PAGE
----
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Canine Behavior/dogs and cameras


Hi me Jill - I am a dog lover. I just wanna ask if dogs know when they are in front of a camera? In my experience, it is uncanny, ad they all seem to sit and pose when they see camera coming out. Is it my imagination? What u think? Am I correct? Have u noticed the same type of behaviour?  Can u explain dog posing for cameras? At one enlarged family gathering out Lab consistently pushed herself into the front row. Thank you, Michael

I think the answer lies in the situation:  person points camera (strange object); if dog has seen camera before, dog is not frightened (some dogs will run if you point an unknown object at them).  If dog is stable temperament, dog will be CURIOUS.  It takes one second for a picture to be taken (maybe 1-1/2 seconds if flash is involved, in which case dog may run from flash).  ALSO: person taking picture is HAPPY, smiling, laughing, body language totally relaxed, giving dog every signal that 'THIS IS GOOD'.  So dog spends 1 to 3 seconds inquisitively looking at camera (which is why so many dogs heads are turned to the side, that is the communication of "HUH"?)  Now: entire family gathers.  Person holding camera is happy, anticipating this photo, everyone is happy, laughing (let's hope), dog must take its appropriate position with its social hierarchy and, for other reasons too elaborate and unnecessary to explain, will want to push ahead of the "rest of them" to get between "them" and the beloved person taking the picture.

NOW:  It is a well known fact that animals (not just dogs) whose pictures have been taken repeatedly appear to recognize the moment as "unique".  For instance, Secretariat was well known to have POSED for photographers (as have many other famous race horses).  There are always exceptions but we rarely hear about those!

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Jill Connor, Ph.D.


I have spent my entire professional life rehabilitating the behavior of the domestic dog and I can answer any question regarding any behavior problem in any breed dog. I have answered more than 5,000 QUESTIONS on this site in the past (almost) eight years. If you are a caring, committed owner and need advice, I'm here for you. I am personally acquainted with my colleagues (Turid Rugaas, Ian Dunbar, etc.) who were members of an elite group in EGroups that I founded: K9Shrinks. THERE ARE NO QUICK FIXES for serious behavioral issues; not only is it unprofessional to offer same, it is also unethical. IF I ASK YOU SUBSEQUENT QUESTIONS, I NEED YOU TO INTERACT WITH ME. More information equals more credible answers and a more successful outcome. If you want ANSWERS THAT WORK, participate in any way I request. I'm quite committed to working on this site for YOUR benefit and the benefit of YOUR DOG. Help me in any way you can.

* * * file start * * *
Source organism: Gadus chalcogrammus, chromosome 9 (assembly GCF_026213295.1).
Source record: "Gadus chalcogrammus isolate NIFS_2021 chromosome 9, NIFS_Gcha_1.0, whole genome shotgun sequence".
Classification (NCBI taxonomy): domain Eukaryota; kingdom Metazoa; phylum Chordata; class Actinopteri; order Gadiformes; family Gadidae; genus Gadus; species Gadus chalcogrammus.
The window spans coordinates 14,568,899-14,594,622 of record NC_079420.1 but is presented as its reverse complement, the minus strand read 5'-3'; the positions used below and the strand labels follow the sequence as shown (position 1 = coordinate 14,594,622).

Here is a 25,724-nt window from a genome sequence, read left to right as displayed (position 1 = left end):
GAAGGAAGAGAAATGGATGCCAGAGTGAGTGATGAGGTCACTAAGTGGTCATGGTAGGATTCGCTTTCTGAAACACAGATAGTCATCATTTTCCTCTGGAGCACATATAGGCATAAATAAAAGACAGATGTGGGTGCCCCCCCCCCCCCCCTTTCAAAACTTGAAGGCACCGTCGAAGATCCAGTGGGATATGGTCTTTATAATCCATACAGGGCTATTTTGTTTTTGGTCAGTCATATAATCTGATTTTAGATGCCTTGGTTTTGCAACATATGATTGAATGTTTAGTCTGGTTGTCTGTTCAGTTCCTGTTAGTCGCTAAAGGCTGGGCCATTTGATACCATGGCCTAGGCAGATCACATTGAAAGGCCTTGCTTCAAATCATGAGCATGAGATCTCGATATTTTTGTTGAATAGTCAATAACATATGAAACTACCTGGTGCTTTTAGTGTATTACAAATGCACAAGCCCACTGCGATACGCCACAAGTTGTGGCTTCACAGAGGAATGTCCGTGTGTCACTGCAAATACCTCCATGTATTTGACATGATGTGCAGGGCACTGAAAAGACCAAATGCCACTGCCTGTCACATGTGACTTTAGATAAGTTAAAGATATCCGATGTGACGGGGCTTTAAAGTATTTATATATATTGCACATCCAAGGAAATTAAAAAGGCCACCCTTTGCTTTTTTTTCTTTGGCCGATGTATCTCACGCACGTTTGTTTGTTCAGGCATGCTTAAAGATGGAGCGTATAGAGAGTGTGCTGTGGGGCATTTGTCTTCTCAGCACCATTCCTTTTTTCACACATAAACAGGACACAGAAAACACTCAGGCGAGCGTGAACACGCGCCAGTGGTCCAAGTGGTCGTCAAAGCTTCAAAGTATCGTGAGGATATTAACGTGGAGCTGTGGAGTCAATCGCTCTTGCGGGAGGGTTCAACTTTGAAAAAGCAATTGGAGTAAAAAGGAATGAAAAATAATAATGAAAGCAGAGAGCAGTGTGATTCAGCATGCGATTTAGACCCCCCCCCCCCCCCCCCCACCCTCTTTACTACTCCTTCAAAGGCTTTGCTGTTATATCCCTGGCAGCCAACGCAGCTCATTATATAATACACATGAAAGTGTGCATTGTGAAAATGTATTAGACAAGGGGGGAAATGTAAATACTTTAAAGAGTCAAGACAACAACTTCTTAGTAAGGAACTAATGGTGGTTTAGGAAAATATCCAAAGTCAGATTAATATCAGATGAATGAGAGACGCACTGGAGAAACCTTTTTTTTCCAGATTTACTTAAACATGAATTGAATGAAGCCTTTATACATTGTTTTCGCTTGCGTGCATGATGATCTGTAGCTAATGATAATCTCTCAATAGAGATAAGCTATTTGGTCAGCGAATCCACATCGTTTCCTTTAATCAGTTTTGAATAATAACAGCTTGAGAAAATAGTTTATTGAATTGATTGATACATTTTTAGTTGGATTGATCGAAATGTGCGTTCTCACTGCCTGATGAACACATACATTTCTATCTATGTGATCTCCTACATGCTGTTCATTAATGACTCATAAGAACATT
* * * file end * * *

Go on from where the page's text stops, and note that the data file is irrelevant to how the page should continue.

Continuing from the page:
30 years of solving serious behavior problems in domestic dogs; expert in dog to human aggression; Internet columnist for for 5 years; former radio talk show host, WHPC.FM, Garden City, NY "Bite Back" (1995 through 2000). List owner, international animal behavior experts, Seminar leader: "Operant Conditioning and Learning"; "Aggression in The Domestic Dog"; "Solving Problem Behaviors" -- conducted for various training facilities on Long Island from 1993 through 2000. Former clinical director of "Behavioral Abnormalities" in conjunction with Mark Beckerman, DVM, Hempstead, New York.

Member, APDT (UK); Psychologists in Ethical Treatment with Animals

Harcourt Brace Learning Direct: "The Business of Dog Training" "The Fail Safe Dog: Brain Training, not Pain Training"

Ph.D., UC Berkeley

Past/Present Clients
Board of Directors: Northeast Dog Rescue Connection; The Dog Project; Sav-A-Dog Foundation; etc. Pro Bono counselor: Little Shelter Humane Society My practice is presently limited to forensics. I diagnose cause of dog bite, based upon testimony before the Court, for attorneys and insurance companies litigating dog bites, including fatal injuries. I also do pro bono work for bona fide rescue organizations, humane societies, et al, regarding such analysis in an effort to obtain release for dogs being held for death in municipal shelters in the US.

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